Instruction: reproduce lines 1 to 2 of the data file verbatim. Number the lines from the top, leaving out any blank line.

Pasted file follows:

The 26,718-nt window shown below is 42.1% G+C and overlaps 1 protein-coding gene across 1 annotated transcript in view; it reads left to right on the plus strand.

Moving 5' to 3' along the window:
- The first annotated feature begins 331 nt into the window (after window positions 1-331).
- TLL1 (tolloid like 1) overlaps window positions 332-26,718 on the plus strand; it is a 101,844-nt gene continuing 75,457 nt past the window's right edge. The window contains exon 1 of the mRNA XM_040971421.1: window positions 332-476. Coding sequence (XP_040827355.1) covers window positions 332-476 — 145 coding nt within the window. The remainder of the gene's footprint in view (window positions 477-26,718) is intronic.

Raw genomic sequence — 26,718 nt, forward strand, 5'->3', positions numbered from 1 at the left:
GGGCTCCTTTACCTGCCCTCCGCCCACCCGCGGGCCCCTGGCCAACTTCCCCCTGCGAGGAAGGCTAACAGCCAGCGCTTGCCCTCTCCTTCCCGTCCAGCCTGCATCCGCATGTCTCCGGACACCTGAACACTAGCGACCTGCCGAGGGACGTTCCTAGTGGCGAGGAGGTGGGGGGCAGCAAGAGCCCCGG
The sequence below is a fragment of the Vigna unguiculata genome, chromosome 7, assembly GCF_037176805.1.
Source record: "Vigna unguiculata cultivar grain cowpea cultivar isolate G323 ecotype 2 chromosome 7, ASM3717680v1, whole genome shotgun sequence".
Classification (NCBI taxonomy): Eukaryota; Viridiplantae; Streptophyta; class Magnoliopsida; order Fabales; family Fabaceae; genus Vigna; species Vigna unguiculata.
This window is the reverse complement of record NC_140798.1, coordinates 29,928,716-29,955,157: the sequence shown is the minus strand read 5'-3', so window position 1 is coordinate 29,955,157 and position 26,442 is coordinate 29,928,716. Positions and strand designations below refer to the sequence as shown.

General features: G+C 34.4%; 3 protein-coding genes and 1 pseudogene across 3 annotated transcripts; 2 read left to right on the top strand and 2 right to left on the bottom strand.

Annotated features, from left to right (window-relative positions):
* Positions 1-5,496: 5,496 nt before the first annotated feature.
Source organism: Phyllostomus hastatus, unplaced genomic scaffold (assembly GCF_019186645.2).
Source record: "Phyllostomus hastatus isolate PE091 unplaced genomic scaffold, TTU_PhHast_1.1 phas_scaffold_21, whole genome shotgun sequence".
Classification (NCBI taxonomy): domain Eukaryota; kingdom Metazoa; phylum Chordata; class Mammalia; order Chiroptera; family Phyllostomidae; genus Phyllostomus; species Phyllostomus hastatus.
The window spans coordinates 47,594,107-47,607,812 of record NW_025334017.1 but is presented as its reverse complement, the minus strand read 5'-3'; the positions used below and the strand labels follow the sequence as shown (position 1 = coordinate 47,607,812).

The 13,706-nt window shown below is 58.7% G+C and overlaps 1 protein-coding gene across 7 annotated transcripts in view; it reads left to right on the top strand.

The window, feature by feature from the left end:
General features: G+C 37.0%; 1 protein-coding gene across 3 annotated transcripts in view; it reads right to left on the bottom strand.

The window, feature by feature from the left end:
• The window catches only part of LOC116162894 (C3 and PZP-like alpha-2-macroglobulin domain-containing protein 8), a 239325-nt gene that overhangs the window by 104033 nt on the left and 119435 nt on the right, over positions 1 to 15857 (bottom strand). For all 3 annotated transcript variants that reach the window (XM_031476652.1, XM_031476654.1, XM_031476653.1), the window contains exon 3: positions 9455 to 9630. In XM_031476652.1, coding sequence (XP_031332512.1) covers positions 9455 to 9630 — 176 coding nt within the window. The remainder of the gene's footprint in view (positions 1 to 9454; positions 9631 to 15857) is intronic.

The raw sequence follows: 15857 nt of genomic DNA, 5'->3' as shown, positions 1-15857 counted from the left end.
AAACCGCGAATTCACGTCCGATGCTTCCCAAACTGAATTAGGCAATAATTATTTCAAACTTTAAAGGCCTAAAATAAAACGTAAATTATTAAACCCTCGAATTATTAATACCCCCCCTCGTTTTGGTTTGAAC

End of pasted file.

The 26,718-nt window shown below is 42.1% G+C and overlaps 1 protein-coding gene across 1 annotated transcript in view; it reads left to right on the plus strand.

Moving 5' to 3' along the window: